SIP Trunking: The Next Network Protocol

SIP trunking is becoming a key enabler of network flexibility, especially as more business and carrier networks move from circuit- to packet-switched technology.

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“SIP trunking is part of the fundamental transition of networks from circuit-switched technology to packet technology.” This observation from Art Schoeller, Principal Analyst for Forrester Research, is an essential point to consider for IT decision makers contemplating a move to SIP trunking (and those who are making a business case for SIP).

Schoeller spoke about this technology paradigm shift to expertIP following a live panel in Vancouver in April, where he and other network experts explored the benefits and challenges of SIP trunking implementation. “SIP trunking will be one of the most successful protocols and standards I will have seen in my lifetime,” he told expertIP. “Do not doubt for a moment that SIP will take over.”

Art Schoeller, Principal Analyst for Forrester Research, explains the network flexibility gained by SIP trunking and packet-switched technology. 

Packets Versus Circuits

So why is the industry moving from circuit- to packet-switched networks, and how will this benefit businesses and simplify IT operations? It largely comes down to the increased flexibility afforded by packet-switched networks, which break down messages – emails, data transfers, voice traffic – into small data packets, each marked with a destination address. As those packets travel along the packet-switched network, they seek out the most efficient route to their destination address, where they are reassembled back into their original sequence.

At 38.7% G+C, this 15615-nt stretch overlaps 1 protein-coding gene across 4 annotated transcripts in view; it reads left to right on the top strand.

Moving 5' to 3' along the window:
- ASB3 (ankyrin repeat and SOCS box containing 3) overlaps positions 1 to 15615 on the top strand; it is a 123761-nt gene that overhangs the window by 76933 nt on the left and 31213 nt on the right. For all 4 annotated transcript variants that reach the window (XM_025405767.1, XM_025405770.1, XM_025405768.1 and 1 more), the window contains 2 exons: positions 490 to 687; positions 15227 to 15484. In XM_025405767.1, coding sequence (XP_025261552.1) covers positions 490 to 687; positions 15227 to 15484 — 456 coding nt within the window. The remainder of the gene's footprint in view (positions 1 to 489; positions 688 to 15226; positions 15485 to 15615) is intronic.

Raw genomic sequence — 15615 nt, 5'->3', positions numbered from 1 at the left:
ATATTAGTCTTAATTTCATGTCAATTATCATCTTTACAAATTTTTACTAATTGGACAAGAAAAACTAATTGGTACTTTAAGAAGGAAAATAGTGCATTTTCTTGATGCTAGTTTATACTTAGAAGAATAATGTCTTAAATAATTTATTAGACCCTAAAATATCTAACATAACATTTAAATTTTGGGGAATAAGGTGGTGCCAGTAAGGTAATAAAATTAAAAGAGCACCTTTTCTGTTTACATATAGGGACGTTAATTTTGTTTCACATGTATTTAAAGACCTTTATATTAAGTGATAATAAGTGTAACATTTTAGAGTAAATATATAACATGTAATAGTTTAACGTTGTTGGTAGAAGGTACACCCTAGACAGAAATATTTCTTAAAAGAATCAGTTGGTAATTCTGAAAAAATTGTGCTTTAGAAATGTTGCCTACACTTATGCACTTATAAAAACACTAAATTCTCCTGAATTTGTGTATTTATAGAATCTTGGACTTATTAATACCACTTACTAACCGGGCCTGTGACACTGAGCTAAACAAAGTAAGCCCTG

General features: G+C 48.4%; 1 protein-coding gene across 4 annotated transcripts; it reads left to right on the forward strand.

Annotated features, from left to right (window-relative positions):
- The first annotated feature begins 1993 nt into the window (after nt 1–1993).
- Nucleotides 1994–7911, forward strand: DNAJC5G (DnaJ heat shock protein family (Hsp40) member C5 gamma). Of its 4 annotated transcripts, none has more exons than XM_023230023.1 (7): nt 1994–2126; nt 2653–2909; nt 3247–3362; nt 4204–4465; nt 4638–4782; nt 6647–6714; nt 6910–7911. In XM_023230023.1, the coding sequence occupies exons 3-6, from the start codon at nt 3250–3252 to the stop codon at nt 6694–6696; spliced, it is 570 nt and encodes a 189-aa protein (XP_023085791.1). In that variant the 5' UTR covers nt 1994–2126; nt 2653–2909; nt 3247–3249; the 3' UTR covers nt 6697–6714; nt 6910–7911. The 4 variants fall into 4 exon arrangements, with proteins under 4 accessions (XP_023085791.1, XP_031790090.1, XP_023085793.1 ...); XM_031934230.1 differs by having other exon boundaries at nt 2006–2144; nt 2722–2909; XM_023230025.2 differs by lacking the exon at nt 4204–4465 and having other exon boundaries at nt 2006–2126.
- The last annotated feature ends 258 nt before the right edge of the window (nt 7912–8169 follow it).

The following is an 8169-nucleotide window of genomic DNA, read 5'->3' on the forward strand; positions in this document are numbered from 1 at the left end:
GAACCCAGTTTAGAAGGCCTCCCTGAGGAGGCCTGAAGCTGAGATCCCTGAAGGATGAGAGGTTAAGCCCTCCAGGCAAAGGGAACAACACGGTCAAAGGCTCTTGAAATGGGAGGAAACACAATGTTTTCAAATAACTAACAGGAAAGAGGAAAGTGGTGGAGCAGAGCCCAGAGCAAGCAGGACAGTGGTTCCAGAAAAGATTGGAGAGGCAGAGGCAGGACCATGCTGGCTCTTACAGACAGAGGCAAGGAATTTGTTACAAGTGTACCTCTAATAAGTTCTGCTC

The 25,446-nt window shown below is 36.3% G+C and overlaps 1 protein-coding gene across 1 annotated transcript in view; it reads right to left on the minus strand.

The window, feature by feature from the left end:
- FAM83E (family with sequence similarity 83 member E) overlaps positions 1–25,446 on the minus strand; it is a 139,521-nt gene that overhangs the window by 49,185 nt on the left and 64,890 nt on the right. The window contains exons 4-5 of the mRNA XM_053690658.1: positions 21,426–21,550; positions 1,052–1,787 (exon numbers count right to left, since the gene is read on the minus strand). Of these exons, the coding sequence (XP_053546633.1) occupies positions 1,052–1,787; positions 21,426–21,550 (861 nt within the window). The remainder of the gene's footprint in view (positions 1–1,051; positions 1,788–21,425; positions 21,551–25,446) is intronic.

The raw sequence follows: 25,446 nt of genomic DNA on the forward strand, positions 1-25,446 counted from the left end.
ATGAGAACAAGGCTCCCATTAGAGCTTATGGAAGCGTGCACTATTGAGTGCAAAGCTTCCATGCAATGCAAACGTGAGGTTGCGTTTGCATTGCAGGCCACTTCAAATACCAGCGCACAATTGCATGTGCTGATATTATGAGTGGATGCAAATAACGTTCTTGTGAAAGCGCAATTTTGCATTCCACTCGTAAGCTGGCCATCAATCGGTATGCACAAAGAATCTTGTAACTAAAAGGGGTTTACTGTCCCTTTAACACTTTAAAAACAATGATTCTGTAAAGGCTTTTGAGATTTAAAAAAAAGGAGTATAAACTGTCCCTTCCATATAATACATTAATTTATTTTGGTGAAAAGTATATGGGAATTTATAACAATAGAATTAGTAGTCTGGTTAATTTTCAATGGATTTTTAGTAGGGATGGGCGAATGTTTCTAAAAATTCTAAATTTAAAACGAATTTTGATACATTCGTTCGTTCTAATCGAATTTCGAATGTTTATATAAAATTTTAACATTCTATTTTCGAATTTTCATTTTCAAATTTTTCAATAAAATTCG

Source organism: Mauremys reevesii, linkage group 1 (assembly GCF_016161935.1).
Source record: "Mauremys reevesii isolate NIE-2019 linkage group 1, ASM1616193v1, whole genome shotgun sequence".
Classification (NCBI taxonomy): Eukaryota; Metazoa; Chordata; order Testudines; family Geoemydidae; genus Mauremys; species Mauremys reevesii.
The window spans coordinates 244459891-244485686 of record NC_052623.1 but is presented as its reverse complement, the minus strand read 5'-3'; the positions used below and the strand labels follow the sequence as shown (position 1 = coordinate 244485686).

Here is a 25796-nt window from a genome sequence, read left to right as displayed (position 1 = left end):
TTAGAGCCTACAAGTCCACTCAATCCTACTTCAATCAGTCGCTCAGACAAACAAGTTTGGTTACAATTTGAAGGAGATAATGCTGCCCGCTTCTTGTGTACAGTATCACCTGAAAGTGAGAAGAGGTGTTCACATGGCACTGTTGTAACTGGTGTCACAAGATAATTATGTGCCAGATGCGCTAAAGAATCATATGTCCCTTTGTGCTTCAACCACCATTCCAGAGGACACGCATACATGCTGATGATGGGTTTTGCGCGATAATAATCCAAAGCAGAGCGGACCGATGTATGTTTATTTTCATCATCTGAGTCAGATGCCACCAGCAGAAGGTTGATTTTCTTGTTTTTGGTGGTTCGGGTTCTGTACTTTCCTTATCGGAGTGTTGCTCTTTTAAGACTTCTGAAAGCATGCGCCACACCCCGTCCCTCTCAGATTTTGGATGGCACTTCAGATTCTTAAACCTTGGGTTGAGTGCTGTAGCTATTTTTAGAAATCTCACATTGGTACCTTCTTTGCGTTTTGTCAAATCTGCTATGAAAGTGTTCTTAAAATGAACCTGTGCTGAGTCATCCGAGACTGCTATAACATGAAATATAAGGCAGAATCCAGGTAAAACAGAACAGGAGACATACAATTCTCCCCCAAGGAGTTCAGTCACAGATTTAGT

Voice traffic, however, has traditionally been forced to travel across circuit-switched networks (and PBXs) that require dedicated point-to-point connections, with the voice transmission passing through several switches during a call. While the voice transmission is in progress, the entire capacity of the circuit is dedicated to that call.

SIP trunking converges data and voice traffic onto a single packet-switched IP network which is then connected to the PSTN, giving IT managers the flexibility to allocate bandwidth to voice traffic as needed without slowing down other network functions or losing voice quality. That makes for more effective network management and lower network and long-distance costs.

“When we look at traditional circuit-switched technology we’re looking at putting in a certain number of trunks,” Schoeller explained. “We may not be using those trunks, depending on the profile of our traffic. For companies that have very seasonal traffic, with big spikes in January and February, those facilities can sit there idle for the rest of the year. You get a better utilization of facilities with SIP trunking, which is more flexible and is paid for by the session, as opposed to the fixed channel set-up.”

SIP Is the Future

As SIP trunking becomes more widely adopted across carrier and business networks, Schoeller said, businesses can expect to “consolidate networks, reduce costs and open up some new additional applications that can be done with a more flexible signaling protocol than we’ve had in the past.” For a start, customers should see a 20-30% savings on long-distance and carrier-access charges.

The business benefits are obvious. “If you’re not exploring SIP trunking,” Schoeller said, “you’re leaving money on the table.”

For the second part of our interview with Art Schoeller, go here. For the third part, go here

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